06 Apr

The ‘ne bis in idem’ principle may be limited for the purpose of protecting the financial interests of the EU and the financial markets thereof

The Court of Justice of the European Union considers that the ne bis in idem principle may be limited for the purpose of protecting the financial interests of the EU and the financial markets thereof. However, such a limitation must not exceed what is strictly necessary to achieve those objectives (Judgment of March, 20, 2018).

The ne bis in idem principle provides that a person cannot be criminally prosecuted or punished twice for the same offence. That fundamental right is recognised both by the Charter of Fundamental Rights of the European Union (Charter)2 and by the European Convention on Human Rights (ECHR). According to the Court, in four Italian cases, the Court is requested to interpret that principle in the context of the VAT directive and of the directive concerning financial markets.

The Court considers that, in the situations referred to, there could be a duplication of ‘criminal proceedings/penalties’ and ‘administrative proceedings/penalties of a criminal nature’ against the same person with respect to the same acts. Such a duplication of proceedings and penalties constitutes a limitation of the ne bis in idem principle. The Court holds that such limitations require a justification, the latter being subject to requirements under EU law.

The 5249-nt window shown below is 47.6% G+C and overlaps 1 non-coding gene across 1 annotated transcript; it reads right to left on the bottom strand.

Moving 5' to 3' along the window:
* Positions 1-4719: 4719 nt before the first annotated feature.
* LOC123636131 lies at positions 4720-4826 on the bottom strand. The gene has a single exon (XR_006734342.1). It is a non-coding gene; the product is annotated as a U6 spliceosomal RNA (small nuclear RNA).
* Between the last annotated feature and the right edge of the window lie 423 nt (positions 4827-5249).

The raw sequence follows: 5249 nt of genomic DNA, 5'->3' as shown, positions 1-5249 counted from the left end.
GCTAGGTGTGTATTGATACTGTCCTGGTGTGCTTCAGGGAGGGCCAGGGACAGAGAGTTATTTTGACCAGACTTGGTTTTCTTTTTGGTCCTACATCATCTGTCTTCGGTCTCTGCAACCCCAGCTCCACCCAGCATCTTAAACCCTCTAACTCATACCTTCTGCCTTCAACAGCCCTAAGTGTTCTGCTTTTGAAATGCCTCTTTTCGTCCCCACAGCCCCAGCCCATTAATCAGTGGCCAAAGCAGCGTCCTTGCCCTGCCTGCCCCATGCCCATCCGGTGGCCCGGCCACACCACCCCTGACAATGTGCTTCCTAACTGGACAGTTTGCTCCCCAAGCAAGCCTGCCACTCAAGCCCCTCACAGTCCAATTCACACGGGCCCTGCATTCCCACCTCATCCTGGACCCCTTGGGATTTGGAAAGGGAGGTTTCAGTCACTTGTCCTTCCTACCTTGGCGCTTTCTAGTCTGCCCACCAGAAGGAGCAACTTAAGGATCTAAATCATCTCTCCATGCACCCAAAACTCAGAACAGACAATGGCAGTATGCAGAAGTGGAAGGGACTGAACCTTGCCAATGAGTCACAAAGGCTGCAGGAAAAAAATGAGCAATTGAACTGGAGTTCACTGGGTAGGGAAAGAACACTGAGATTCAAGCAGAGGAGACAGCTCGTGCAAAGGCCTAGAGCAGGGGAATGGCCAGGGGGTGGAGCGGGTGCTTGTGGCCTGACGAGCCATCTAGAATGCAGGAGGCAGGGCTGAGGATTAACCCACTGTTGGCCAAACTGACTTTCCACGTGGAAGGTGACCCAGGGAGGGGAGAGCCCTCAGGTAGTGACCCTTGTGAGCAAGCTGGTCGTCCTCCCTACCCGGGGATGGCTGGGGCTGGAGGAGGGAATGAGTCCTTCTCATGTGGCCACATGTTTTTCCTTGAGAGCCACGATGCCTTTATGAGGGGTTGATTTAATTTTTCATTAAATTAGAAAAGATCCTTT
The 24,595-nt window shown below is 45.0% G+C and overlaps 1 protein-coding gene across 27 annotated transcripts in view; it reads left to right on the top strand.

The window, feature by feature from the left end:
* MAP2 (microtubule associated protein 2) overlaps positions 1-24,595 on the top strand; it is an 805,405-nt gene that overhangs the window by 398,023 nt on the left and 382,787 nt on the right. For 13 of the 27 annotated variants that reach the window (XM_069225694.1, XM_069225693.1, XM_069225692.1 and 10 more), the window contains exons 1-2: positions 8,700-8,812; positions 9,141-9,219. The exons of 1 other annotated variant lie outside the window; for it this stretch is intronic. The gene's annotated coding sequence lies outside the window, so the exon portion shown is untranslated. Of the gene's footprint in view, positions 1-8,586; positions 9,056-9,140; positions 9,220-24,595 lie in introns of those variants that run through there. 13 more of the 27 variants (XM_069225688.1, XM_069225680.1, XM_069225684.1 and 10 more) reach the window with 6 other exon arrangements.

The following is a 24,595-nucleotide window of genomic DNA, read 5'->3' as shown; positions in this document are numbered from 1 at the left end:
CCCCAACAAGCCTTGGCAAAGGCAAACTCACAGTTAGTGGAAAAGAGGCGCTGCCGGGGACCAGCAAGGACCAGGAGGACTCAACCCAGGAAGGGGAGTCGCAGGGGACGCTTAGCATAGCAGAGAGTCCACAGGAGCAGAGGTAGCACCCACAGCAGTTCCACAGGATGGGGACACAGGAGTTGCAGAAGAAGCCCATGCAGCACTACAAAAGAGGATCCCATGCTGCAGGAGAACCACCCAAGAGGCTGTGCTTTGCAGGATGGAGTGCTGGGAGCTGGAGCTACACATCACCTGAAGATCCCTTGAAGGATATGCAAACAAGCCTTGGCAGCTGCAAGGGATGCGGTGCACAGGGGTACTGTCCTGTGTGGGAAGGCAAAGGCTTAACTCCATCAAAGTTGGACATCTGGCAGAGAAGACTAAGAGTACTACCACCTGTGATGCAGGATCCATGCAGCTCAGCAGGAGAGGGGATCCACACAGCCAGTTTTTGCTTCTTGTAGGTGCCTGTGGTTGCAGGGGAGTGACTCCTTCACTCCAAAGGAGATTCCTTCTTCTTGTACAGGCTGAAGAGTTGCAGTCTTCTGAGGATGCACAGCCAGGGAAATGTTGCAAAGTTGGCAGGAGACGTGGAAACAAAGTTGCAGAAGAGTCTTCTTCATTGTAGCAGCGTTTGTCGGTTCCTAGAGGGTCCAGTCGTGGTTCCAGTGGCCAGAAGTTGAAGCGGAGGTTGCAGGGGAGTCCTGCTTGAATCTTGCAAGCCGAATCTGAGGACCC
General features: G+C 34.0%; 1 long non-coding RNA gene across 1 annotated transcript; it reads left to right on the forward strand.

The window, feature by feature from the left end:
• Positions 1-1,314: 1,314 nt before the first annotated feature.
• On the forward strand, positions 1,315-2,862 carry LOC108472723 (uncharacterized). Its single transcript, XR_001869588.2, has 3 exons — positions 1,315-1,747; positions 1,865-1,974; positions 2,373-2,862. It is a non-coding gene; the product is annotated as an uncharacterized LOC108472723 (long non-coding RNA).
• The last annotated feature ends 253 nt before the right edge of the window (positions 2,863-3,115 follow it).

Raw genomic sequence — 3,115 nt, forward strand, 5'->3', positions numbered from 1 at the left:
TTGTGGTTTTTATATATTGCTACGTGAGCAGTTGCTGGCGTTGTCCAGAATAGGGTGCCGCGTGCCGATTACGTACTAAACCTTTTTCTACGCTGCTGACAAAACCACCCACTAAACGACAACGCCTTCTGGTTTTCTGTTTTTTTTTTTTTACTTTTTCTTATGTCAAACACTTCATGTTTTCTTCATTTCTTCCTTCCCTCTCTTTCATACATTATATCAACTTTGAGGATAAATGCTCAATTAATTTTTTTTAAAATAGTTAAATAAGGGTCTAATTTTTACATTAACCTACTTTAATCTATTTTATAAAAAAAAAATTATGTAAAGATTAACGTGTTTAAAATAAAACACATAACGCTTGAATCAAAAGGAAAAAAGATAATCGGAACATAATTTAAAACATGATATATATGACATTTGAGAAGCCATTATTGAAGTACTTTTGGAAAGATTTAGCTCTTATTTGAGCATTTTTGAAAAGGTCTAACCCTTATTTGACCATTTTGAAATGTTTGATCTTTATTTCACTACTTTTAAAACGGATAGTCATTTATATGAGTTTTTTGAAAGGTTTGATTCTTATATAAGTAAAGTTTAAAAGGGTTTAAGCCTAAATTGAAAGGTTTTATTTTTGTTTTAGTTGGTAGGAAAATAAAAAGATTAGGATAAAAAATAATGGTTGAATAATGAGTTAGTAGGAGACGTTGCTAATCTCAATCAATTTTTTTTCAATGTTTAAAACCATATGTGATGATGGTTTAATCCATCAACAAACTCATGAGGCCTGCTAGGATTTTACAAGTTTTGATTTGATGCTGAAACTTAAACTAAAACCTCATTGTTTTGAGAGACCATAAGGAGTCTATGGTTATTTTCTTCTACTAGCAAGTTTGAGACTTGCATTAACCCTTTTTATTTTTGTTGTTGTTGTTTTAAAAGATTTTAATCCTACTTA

Requirements

In that regard, it states that national legislation authorising a duplication of proceedings and penalties of a criminal nature must:

– Pursue an objective of general interest which is such as to justify a duplication of proceedings and penalties, it being necessary for those proceedings and penalties to pursue additional objectives;

– Establish clear and precise rules allowing individuals to predict which acts or omissions are liable to be subject to such a duplication of proceedings and penalties;

– Ensure that the proceedings are coordinated in order to limit to what is strictly necessary the additional disadvantage which results, for the persons concerned, from a duplication of proceedings, and ensure that the severity of all of the penalties imposed is limited to what is strictly necessary in relation to the seriousness of the offence concerned.

It is for the national court to determine whether those conditions are satisfied in the present case and to ensure also that the disadvantages actually resulting from such a duplication for the person concerned are not excessive in relation to the seriousness of the offence committed. The Court considers finally that the conditions to which EU law subjects a possible duplication of proceedings and penalties of a criminal nature guarantee a level of protection of the ne bis in idem principle which does not infringe that guaranteed by the ECHR. On the basis of those considerations, the Court holds, in its Menci judgment, that the objective of ensuring the collection of all the VAT due in the territories of Member States is capable of justifying a duplication of proceedings and penalties of a criminal nature.

As regards the national legislation allowing criminal proceedings to be brought even after the imposition of a final administrative penalty of a criminal nature, the Court notes, subject to verification by the national court, that that legislation makes it possible in particular to ensure that the duplication of proceedings and penalties which it authorises does not exceed what is strictly necessary in order to achieve the objective.

Click here to access the judgments.

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